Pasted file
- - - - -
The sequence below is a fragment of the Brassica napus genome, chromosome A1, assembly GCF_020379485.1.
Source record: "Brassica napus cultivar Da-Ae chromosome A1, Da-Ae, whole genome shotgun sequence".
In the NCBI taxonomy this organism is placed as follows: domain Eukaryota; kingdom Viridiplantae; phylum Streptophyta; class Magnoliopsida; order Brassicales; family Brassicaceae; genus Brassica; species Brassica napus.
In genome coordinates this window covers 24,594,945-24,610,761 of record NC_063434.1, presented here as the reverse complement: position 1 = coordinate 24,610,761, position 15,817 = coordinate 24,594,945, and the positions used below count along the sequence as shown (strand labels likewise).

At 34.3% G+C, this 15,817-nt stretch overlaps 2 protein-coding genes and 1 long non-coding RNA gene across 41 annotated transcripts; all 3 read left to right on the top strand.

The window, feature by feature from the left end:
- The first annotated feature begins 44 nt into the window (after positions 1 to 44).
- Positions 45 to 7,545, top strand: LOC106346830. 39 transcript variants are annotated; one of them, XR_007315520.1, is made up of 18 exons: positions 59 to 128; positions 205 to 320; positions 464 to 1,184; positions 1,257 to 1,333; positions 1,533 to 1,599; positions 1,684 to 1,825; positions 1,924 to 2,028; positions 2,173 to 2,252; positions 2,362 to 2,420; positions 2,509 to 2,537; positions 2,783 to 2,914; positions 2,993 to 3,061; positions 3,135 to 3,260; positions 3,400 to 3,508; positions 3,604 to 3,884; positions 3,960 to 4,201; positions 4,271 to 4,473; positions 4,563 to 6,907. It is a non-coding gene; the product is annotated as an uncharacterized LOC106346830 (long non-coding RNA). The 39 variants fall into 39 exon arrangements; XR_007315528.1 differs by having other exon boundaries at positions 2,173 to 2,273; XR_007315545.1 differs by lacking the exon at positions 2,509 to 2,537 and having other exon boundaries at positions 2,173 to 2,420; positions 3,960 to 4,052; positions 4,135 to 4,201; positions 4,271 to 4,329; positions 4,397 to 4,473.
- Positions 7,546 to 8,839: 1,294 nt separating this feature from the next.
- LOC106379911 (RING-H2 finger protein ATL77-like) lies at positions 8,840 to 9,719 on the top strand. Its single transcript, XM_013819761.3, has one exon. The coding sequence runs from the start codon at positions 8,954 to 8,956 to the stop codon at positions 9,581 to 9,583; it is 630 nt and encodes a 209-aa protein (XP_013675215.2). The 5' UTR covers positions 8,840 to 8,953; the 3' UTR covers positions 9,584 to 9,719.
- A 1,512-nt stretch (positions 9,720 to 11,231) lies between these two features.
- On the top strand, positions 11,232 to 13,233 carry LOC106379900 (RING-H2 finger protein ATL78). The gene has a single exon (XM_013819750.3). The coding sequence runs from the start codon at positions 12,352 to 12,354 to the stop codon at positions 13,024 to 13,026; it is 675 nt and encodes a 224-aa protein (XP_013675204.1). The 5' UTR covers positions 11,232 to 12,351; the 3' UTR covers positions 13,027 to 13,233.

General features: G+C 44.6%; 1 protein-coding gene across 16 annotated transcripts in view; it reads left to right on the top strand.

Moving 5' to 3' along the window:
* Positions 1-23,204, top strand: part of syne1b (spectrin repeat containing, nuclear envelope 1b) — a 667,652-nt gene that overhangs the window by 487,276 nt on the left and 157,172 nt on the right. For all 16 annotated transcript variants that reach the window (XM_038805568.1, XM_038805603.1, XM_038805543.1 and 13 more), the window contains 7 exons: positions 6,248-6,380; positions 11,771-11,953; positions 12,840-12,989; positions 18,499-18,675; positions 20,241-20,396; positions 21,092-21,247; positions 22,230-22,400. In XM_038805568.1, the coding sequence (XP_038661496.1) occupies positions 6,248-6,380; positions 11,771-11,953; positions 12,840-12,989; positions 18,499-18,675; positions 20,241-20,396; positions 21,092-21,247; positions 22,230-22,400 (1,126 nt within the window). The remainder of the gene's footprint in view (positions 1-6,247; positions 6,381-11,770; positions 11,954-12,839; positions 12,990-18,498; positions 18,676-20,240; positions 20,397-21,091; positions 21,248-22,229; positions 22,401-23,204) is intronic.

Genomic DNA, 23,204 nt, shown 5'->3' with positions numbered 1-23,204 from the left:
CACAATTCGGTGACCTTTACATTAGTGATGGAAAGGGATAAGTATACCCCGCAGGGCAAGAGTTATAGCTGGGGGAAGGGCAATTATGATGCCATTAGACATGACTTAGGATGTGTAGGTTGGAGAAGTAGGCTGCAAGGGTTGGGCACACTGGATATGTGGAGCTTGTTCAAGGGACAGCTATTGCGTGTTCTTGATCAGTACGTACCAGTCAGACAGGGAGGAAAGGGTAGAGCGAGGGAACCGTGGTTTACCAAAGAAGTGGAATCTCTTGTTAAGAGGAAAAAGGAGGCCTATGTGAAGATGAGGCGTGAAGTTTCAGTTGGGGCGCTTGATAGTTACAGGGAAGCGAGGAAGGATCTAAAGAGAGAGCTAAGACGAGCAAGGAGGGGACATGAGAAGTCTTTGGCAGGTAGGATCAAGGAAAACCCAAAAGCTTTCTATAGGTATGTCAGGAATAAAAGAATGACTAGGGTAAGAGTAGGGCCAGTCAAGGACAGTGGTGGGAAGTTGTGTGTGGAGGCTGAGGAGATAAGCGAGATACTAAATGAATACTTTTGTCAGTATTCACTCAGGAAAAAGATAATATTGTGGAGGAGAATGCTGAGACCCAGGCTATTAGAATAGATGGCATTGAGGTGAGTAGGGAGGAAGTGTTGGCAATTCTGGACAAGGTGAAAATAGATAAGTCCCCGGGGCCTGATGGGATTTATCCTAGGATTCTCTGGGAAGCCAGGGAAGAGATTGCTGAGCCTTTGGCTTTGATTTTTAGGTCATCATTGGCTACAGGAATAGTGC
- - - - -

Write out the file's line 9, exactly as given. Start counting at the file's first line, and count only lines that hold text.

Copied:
- Positions 7,546 to 8,839: 1,294 nt separating this feature from the next.